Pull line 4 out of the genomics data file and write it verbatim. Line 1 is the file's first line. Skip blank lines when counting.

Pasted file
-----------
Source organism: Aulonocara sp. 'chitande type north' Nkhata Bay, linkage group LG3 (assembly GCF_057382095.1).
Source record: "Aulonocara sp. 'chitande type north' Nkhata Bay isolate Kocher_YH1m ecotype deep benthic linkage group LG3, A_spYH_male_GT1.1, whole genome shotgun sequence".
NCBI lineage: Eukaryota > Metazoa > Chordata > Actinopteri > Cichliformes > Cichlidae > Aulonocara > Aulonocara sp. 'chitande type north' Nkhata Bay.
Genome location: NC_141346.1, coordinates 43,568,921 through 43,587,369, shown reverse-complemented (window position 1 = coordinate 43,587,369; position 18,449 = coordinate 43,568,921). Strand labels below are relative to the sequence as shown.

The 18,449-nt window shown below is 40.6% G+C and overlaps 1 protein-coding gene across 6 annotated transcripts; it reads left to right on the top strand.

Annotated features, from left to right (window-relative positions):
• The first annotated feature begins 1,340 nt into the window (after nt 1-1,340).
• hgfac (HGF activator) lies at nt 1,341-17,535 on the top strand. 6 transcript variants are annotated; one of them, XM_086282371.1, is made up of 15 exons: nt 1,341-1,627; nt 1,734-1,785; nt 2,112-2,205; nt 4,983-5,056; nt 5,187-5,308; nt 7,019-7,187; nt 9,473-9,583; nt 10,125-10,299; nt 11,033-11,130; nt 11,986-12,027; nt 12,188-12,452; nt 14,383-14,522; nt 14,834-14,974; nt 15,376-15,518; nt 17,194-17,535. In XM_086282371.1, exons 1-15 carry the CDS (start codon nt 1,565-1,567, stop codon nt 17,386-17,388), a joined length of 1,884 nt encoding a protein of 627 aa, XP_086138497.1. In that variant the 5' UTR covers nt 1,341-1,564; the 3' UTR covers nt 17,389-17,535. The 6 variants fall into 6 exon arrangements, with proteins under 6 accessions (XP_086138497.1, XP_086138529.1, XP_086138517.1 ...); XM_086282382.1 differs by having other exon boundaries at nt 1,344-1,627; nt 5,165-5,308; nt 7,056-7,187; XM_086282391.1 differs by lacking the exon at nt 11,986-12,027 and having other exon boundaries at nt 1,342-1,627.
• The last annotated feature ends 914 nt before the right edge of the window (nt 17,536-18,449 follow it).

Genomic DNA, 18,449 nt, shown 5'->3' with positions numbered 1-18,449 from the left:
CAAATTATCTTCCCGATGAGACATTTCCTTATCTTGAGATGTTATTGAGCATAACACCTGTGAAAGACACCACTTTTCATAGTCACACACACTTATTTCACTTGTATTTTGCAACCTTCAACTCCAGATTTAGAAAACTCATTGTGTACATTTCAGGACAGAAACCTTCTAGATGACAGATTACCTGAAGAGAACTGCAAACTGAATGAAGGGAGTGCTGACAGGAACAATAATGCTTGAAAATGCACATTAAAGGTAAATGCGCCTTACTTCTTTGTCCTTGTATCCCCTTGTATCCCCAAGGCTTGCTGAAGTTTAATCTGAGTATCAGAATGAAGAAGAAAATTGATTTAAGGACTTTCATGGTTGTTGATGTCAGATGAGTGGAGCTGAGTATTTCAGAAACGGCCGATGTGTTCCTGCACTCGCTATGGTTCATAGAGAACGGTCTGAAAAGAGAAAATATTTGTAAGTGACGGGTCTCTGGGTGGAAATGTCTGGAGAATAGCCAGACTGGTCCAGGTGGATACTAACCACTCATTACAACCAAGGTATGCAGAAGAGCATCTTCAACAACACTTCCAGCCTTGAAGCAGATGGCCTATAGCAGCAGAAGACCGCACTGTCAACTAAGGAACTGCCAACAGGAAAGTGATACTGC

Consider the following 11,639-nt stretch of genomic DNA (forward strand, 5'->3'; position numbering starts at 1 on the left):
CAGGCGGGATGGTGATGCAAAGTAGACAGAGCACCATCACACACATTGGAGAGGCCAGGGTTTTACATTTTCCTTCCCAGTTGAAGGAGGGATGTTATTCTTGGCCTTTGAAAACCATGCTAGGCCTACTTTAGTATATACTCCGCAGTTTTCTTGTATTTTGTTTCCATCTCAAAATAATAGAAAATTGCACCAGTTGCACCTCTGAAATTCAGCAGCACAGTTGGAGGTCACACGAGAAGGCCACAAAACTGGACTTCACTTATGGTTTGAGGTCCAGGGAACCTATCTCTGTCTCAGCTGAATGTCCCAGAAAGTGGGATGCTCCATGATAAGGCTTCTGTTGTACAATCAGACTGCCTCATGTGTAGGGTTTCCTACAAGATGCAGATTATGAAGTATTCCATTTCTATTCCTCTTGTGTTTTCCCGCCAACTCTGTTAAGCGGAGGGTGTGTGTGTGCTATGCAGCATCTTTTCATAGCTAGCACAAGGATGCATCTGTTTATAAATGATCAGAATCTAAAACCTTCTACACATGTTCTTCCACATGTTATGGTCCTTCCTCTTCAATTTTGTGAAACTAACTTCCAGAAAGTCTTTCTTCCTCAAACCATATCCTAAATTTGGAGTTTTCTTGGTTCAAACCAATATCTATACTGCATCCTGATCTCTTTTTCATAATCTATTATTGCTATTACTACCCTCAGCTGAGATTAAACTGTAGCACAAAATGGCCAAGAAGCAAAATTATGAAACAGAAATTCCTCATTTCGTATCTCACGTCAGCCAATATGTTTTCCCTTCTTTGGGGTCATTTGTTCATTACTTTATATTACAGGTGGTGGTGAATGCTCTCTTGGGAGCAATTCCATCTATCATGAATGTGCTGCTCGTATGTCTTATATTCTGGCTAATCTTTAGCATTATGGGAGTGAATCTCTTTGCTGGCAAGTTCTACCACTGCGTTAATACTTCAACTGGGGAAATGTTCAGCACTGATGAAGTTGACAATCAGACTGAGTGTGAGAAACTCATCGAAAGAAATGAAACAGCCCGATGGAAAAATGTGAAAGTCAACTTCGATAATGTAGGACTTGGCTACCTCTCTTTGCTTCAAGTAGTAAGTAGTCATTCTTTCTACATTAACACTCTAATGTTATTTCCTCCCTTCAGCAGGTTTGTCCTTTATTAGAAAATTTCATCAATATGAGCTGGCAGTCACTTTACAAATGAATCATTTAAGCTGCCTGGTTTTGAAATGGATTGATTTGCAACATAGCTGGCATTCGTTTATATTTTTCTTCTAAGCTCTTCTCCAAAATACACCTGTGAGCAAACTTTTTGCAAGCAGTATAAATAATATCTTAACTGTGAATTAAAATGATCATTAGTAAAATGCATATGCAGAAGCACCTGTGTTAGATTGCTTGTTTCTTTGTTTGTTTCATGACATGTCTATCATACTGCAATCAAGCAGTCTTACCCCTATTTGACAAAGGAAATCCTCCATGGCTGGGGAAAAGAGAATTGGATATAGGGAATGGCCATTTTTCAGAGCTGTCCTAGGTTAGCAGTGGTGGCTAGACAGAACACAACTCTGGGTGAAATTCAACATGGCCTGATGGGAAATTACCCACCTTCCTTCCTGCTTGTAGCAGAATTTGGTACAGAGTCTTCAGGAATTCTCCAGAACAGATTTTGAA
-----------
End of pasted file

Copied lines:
Genome location: NC_141346.1, coordinates 43,568,921 through 43,587,369, shown reverse-complemented (window position 1 = coordinate 43,587,369; position 18,449 = coordinate 43,568,921). Strand labels below are relative to the sequence as shown.